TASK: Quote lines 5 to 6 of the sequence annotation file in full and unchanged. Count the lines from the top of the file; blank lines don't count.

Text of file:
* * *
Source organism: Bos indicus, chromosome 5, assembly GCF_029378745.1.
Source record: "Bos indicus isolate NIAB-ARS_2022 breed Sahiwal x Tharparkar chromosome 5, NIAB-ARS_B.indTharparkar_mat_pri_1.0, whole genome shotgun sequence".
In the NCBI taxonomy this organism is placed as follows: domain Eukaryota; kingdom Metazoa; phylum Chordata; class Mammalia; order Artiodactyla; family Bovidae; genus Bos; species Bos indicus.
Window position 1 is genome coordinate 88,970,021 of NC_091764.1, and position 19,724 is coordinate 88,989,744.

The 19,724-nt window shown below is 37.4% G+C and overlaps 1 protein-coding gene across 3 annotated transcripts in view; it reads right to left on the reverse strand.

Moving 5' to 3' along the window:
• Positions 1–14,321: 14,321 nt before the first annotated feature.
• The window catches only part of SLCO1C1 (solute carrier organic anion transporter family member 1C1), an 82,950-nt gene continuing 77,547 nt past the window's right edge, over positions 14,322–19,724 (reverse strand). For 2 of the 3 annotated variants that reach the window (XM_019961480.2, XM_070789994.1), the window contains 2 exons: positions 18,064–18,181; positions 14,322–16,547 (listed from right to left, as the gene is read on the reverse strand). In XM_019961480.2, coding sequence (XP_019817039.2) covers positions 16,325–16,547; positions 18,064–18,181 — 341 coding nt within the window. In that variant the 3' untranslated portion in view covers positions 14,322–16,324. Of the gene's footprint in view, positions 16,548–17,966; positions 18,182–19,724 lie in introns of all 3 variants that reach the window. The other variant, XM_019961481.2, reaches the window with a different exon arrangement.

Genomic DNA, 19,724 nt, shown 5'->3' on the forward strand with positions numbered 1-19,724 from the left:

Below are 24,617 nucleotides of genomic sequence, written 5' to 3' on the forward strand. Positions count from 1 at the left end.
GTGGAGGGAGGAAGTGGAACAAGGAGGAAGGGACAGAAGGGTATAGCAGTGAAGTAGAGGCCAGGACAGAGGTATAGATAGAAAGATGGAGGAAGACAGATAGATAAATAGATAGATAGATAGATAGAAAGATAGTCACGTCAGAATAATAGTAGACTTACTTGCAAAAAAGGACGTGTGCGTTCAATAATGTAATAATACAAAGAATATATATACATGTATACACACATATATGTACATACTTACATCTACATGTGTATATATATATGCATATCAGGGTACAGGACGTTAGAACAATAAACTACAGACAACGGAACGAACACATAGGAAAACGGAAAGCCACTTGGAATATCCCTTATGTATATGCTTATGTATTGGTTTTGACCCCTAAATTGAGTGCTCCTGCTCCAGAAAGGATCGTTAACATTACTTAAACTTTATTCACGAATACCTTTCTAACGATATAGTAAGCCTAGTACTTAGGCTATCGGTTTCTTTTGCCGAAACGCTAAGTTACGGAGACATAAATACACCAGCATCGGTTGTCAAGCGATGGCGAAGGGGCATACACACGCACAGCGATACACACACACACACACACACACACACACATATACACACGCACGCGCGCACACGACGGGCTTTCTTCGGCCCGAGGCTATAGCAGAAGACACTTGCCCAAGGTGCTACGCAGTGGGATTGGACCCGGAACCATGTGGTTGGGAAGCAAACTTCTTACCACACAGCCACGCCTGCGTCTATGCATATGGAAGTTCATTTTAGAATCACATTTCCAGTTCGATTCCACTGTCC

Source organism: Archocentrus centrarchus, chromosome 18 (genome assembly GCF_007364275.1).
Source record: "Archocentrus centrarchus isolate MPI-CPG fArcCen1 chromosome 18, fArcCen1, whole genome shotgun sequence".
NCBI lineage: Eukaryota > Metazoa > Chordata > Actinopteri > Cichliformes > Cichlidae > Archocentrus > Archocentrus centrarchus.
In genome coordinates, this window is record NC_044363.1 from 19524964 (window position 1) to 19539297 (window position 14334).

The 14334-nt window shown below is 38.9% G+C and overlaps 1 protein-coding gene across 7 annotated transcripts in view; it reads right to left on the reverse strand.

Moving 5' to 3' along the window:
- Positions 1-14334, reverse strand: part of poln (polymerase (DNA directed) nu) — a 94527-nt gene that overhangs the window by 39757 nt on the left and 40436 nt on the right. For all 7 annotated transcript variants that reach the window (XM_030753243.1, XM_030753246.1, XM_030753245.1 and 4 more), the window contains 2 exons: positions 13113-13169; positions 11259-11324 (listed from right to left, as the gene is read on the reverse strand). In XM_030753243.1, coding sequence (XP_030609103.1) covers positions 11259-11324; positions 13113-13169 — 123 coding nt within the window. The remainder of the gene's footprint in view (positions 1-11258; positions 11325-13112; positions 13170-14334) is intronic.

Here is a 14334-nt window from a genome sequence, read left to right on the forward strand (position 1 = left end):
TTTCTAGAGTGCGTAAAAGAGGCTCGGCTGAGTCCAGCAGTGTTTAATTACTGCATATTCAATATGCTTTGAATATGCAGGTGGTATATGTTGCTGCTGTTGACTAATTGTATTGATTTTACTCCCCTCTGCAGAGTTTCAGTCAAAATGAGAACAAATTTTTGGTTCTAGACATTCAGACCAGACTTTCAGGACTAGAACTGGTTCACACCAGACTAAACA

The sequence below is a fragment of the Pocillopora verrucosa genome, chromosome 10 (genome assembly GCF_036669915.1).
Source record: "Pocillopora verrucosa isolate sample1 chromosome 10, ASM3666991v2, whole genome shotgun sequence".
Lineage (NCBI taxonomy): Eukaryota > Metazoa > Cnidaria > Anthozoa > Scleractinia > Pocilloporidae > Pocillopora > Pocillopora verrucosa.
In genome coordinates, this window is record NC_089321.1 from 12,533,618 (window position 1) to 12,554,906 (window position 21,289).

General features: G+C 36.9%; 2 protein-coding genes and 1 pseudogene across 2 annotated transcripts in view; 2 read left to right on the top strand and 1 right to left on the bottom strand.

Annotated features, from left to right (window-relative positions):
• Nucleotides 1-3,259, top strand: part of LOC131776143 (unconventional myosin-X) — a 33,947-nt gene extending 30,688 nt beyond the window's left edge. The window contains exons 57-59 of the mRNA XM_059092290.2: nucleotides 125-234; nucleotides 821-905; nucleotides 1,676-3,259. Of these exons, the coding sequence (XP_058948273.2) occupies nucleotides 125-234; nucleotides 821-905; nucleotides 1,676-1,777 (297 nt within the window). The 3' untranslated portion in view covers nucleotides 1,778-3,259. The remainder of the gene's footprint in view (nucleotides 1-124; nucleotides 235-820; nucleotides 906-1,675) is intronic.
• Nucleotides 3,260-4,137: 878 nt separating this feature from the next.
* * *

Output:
The 19,724-nt window shown below is 37.4% G+C and overlaps 1 protein-coding gene across 3 annotated transcripts in view; it reads right to left on the reverse strand.

Moving 5' to 3' along the window: